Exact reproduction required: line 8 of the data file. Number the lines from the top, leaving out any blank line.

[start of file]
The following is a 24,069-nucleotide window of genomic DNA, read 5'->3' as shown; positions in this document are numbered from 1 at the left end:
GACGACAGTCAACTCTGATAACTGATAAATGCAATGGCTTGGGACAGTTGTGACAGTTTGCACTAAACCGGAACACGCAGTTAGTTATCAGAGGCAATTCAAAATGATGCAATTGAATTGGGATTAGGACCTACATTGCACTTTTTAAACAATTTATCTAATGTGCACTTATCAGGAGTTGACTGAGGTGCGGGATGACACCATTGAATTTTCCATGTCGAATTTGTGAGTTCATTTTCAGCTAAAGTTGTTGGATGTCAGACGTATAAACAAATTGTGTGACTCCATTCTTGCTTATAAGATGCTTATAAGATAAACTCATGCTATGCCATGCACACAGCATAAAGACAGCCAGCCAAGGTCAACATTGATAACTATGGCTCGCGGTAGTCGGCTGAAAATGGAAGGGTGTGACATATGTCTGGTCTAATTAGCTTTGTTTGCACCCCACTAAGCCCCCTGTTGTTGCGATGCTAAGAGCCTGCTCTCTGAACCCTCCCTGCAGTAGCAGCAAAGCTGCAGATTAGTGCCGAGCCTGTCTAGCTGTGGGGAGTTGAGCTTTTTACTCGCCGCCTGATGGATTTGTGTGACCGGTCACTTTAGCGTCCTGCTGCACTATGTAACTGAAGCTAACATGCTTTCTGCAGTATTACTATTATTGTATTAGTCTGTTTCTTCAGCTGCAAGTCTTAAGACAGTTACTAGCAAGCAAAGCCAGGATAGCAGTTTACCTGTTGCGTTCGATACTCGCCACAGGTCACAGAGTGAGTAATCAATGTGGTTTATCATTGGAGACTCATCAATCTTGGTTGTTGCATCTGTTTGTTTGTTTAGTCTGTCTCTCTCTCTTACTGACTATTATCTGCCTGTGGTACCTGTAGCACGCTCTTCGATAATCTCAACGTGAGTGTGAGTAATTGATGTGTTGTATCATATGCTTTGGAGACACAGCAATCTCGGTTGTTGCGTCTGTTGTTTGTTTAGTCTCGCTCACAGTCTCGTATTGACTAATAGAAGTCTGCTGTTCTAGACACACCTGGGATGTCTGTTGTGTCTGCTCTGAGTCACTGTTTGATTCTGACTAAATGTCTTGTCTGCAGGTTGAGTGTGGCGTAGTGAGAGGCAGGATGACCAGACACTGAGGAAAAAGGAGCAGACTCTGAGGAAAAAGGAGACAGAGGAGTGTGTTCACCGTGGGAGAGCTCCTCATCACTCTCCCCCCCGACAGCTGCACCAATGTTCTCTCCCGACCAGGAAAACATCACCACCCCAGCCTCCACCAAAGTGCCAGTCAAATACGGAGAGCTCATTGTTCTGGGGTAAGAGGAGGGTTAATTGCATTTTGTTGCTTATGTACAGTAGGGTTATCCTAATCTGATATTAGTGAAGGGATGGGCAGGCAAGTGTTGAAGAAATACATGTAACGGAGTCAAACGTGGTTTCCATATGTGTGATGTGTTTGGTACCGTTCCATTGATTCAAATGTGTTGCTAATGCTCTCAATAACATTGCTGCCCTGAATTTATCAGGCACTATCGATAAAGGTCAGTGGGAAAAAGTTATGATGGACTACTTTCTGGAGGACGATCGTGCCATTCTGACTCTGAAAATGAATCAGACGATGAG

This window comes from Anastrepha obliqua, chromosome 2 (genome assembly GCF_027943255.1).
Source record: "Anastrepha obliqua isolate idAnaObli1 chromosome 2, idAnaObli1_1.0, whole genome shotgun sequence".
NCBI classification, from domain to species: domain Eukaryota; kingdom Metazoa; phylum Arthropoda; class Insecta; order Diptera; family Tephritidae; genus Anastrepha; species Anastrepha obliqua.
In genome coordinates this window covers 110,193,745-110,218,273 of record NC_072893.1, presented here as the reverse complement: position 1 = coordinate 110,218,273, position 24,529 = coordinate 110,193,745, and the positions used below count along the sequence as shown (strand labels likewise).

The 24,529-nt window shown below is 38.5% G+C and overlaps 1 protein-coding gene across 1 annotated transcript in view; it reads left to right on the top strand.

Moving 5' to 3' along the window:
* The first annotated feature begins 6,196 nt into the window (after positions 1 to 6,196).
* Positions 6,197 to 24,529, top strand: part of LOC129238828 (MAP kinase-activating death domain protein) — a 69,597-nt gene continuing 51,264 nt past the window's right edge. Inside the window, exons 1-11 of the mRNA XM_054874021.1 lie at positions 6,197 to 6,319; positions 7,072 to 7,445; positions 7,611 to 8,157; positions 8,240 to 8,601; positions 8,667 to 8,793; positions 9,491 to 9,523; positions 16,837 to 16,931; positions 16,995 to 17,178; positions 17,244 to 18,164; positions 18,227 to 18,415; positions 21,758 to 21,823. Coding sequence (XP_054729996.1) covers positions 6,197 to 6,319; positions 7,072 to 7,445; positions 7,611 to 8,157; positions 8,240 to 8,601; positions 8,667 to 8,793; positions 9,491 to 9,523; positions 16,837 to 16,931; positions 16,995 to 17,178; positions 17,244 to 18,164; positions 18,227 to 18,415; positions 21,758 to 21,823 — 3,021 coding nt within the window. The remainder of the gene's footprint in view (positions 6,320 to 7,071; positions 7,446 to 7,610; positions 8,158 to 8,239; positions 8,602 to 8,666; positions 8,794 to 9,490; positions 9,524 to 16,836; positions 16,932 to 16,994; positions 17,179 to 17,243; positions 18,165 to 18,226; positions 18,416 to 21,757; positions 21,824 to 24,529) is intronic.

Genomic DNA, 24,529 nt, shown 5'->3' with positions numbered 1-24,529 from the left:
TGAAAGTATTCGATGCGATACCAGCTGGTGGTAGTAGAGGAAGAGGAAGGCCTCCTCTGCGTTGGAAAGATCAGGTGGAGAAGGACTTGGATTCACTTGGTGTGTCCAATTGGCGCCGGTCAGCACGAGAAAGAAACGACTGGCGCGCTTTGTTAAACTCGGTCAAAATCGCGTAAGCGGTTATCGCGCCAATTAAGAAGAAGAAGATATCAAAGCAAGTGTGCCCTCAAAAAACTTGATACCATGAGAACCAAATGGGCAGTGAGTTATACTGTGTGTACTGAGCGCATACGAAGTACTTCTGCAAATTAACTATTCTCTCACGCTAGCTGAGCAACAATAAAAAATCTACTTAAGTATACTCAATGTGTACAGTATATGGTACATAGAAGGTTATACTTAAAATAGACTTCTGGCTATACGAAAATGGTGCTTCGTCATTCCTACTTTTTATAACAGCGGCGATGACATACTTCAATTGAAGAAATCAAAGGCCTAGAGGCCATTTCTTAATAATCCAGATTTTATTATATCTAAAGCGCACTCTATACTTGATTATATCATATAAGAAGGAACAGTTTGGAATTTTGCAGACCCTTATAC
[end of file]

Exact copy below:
Moving 5' to 3' along the window: